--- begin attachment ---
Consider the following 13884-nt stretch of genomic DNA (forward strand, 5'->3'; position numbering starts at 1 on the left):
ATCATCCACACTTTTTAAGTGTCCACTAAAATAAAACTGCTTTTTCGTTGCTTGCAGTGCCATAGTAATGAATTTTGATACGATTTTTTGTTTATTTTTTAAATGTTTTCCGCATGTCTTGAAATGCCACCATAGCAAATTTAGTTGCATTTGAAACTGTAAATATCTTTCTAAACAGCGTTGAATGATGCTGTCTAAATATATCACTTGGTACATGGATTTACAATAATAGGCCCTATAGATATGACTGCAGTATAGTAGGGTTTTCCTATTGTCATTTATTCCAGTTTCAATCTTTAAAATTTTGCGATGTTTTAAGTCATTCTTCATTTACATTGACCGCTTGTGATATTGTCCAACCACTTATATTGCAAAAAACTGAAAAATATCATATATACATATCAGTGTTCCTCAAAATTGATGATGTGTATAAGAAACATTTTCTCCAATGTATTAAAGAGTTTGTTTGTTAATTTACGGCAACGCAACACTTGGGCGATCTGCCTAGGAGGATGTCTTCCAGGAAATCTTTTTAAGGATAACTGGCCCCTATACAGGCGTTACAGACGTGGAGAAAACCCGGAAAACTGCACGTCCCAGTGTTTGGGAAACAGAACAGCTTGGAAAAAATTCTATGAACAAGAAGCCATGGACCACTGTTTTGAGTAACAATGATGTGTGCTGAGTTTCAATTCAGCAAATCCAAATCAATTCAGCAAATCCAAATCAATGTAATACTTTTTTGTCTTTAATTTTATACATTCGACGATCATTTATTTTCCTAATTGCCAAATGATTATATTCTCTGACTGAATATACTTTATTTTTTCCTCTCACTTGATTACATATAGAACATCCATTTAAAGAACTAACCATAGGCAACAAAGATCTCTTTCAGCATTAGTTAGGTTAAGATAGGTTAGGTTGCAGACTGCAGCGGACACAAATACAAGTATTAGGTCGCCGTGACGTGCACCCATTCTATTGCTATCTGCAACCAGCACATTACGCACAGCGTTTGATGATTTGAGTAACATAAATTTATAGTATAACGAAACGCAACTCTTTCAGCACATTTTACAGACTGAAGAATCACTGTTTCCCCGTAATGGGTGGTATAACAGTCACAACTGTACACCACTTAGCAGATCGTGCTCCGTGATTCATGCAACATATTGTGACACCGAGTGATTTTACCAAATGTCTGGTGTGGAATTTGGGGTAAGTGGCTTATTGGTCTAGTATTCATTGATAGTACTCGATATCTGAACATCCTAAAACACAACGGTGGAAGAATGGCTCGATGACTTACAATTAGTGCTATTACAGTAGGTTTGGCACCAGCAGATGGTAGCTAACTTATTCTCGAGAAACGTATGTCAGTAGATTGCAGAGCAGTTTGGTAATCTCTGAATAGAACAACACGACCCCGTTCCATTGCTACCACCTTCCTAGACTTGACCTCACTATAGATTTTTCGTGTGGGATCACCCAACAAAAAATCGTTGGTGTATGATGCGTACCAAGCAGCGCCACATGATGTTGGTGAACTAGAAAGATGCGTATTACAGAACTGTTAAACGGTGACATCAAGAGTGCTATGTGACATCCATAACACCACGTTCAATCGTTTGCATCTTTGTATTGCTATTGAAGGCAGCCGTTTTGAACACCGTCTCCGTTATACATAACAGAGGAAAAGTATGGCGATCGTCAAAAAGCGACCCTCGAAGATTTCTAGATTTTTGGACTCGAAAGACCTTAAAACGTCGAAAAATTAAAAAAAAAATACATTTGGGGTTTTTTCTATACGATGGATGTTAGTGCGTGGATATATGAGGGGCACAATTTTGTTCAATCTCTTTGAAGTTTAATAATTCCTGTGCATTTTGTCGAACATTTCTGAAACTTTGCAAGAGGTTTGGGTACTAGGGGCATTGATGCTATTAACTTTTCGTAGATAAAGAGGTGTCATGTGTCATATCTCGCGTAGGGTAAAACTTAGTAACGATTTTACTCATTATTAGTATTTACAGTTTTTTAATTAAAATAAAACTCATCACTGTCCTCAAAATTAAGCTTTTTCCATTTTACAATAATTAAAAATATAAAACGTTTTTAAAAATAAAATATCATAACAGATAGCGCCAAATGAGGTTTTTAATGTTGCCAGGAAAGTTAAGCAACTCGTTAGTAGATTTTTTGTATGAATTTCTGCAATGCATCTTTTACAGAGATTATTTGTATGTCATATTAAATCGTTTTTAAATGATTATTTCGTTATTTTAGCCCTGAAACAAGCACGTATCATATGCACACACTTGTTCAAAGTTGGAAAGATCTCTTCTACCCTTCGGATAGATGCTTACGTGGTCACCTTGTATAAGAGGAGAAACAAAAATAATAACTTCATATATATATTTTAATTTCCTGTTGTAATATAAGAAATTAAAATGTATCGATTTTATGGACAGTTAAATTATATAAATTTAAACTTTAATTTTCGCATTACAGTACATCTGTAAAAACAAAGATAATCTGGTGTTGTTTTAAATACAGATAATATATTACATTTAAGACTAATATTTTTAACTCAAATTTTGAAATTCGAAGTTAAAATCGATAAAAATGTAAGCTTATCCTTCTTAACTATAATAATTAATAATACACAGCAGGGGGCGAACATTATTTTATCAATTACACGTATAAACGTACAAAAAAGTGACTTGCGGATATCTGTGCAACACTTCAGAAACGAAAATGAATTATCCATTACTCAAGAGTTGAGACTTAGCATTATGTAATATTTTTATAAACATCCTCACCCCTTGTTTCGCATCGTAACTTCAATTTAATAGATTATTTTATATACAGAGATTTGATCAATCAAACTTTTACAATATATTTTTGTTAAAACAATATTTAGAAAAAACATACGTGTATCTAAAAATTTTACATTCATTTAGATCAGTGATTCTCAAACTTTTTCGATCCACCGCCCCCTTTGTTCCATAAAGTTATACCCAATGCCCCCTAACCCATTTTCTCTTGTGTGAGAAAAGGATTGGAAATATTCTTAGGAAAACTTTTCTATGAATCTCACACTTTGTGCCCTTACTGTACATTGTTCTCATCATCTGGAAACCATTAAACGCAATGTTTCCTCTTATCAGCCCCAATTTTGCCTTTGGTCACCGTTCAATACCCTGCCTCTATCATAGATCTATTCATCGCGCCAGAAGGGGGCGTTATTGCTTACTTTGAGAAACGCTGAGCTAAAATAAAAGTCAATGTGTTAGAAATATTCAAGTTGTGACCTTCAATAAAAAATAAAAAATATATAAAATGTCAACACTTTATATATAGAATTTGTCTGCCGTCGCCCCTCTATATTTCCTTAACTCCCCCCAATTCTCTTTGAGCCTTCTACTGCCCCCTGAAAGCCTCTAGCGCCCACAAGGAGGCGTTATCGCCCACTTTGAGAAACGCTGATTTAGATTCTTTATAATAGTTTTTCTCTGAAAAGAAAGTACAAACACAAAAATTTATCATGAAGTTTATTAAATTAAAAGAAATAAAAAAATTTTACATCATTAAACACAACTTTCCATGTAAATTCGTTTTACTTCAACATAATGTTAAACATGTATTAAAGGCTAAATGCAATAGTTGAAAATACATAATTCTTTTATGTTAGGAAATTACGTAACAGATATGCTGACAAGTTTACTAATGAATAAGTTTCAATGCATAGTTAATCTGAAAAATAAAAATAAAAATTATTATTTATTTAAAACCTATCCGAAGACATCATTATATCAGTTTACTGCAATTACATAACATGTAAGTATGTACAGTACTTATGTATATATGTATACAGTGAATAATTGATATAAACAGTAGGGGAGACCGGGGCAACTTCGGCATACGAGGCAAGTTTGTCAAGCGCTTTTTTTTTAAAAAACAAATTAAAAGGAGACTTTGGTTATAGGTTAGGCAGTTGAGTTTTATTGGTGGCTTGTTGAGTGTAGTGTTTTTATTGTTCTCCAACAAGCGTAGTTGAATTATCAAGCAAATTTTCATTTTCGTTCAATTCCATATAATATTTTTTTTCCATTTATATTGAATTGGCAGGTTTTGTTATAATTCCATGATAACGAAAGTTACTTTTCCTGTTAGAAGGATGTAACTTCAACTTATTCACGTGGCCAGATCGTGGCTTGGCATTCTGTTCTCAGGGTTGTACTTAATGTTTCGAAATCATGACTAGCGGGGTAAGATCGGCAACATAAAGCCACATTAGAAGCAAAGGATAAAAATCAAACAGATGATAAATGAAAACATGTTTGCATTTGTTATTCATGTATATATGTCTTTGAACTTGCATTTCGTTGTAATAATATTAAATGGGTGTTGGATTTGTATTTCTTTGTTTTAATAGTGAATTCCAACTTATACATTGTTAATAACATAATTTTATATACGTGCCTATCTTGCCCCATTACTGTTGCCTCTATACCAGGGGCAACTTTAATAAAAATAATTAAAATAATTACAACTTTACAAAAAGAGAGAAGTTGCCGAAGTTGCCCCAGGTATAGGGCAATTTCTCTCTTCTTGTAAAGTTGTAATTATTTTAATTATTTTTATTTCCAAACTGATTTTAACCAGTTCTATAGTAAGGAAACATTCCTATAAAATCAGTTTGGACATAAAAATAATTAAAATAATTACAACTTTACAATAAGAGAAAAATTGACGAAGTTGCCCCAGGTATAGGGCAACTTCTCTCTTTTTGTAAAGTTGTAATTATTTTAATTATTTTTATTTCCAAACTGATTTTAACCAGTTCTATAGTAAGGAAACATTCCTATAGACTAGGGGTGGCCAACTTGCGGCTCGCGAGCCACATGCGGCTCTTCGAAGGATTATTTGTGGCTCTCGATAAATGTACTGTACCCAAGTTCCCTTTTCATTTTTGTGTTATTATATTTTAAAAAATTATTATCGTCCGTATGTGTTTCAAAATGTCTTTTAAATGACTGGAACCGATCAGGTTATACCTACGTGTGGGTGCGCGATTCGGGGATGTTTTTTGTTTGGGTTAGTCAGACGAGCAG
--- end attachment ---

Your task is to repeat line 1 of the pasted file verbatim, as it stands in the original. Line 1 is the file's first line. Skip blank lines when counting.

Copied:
Consider the following 13884-nt stretch of genomic DNA (forward strand, 5'->3'; position numbering starts at 1 on the left):